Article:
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 CSE 332 Winter 2014
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Programming Assignment Guidelines

Platform: You should use Java 7, making appropriate use of generics and JUnit. The course staff will assume you are using the Eclipse IDE, though we won't require this. All the software you need for the course is available for free and is pre-installed on the machines (Windows or Linux) in the department's undergraduate computing labs.

Robustness: Your primary task is to create a working, robust program. This means that your program should produce correct answers on all legal input and produce comprehensible error messages on invalid input. Keep in mind that (unless otherwise mentioned) unreasonably long running time is probably an error. How should you ensure robustness? Well, at the least, try to complete these steps without problems before submitting your code:

  • Compile without warnings or errors. (Notify us of errors in our code.)
  • Run correctly on all test data we give you.
  • Run correctly on test data/test cases of your own. Here is a general list of a few things you might consider testing:
    • "difficult" cases
    • edge cases (e.g. data structure is empty or full, min or max values)
    • incorrect input (we will try to specify what you can assume in terms of input)
    • the empty file
This doesn't guarantee robustness, but it's a good start! Turn in your test cases; they may help us grade your work better (read: give you the maximum possible amount of credit).

Coding clearly: You should always make an effort to write code that is easy for other people to read. In the real world, this is an important skill that is valued higher than cleverness or using the least number of lines/characters possible. In this class, it is important so that we can understand your program and grade it fairly. By reading through your code and comments, we should be able to figure out how your code is organized and why it works (or fails). If we can't, we reserve the right to deduct points. In general we will follow coding style guidelines established in cse 143.

Commenting: One aspect of writing clear code involves commenting your code so that it is clear what it does without reading it line by line (nothing is more boring). Comments should be used: (a) at the top of each file to tell what code it contains, (b) at the top of each function to tell what it does, (c) at the declaration point of important variables, (d) on any lines whose purpose is non-obvious.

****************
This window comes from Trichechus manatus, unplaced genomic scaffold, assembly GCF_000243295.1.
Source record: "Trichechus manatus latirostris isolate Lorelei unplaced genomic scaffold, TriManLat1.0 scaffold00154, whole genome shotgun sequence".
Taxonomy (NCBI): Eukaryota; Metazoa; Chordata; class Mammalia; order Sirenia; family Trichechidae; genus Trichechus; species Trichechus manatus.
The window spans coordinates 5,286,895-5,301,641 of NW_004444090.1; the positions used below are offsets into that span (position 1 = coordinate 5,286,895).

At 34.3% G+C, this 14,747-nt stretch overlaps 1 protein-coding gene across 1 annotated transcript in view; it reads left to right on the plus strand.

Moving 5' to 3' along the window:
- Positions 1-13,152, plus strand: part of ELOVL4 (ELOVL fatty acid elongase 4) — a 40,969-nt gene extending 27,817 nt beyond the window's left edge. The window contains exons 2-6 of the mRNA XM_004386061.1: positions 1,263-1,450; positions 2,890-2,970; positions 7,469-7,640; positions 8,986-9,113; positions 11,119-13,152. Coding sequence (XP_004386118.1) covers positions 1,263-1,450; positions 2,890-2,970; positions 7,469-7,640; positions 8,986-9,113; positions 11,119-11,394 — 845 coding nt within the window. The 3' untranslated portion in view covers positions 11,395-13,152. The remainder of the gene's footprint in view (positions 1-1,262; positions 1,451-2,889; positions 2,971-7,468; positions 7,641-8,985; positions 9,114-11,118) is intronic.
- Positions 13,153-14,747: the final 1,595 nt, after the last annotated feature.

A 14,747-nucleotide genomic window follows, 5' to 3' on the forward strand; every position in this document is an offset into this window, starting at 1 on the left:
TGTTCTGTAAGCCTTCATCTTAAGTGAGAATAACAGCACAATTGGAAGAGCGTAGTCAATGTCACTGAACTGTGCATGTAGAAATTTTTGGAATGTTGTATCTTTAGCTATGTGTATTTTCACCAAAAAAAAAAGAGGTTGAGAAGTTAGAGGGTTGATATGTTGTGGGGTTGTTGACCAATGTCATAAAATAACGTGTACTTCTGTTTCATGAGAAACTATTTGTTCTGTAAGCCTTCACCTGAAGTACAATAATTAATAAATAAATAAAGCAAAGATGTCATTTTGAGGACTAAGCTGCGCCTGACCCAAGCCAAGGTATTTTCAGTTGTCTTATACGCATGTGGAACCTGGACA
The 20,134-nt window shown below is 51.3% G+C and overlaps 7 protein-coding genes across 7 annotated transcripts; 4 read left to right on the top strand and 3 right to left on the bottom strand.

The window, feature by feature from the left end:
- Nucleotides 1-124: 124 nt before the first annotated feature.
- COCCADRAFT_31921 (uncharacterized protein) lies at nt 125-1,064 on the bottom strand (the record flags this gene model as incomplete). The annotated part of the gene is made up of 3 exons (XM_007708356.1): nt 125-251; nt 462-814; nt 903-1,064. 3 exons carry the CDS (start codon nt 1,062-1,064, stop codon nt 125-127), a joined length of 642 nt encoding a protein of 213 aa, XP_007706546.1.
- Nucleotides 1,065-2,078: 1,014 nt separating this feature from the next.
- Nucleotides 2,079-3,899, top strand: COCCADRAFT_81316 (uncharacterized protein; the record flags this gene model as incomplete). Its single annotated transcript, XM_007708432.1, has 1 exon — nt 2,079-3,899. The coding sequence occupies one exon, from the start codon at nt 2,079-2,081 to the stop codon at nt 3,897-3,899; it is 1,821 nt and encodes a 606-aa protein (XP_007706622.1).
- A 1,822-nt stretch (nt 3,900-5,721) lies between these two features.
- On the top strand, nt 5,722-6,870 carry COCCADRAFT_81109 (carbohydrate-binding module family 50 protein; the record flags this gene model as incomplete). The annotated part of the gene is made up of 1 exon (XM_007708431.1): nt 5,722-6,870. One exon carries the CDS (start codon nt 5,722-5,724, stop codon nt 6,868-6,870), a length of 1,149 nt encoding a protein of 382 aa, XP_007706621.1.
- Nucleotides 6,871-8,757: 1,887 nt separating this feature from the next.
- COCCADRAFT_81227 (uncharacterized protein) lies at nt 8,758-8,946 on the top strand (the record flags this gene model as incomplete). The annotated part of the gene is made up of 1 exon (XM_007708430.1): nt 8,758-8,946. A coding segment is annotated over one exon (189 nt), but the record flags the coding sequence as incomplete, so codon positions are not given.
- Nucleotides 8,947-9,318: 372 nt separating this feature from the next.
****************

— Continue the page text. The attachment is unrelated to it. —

Variable names: Variable names should conform with Java conventions (e.g., myVariableName, MyClassName, MY_CONSTANT_NAME) and should give a good idea of what purpose that variable serves in your program.

Coding simply: Although Java allows it, there is no benefit to writing overly complicated statements such as:

    if ((i = myfunc(counter++)) < num_iterations) {
when they could easily be rewritten in a clearer manner:
    i = myfunc(counter);
    if (i < num_iterations) {
Coding should not involve grandstanding or distracting cleverness. It should be like writing English sentences that you truly want someone to understand (including yourself, a few months later).

Speed: As long as your program takes a reasonable amount of time, we will neither dock points nor give bonus points on the basis of speed. In other words, all of your data structures should have the expected asymptotic time and space complexity, but the constants will not generally matter. Robustness and clarity come first!

Using Java Class Libraries: Unless specifically approved or directed to, you should not use Java class libraries in your programming assignments to implement data structures and algorithms that are your responsibility. This rule is admittedly in contrast to many situations in the real world, but a large goal of this course is to fully understand core data structures that are so widely useful that Java provides them in its standard library. Often such understanding comes from implementing them yourself.

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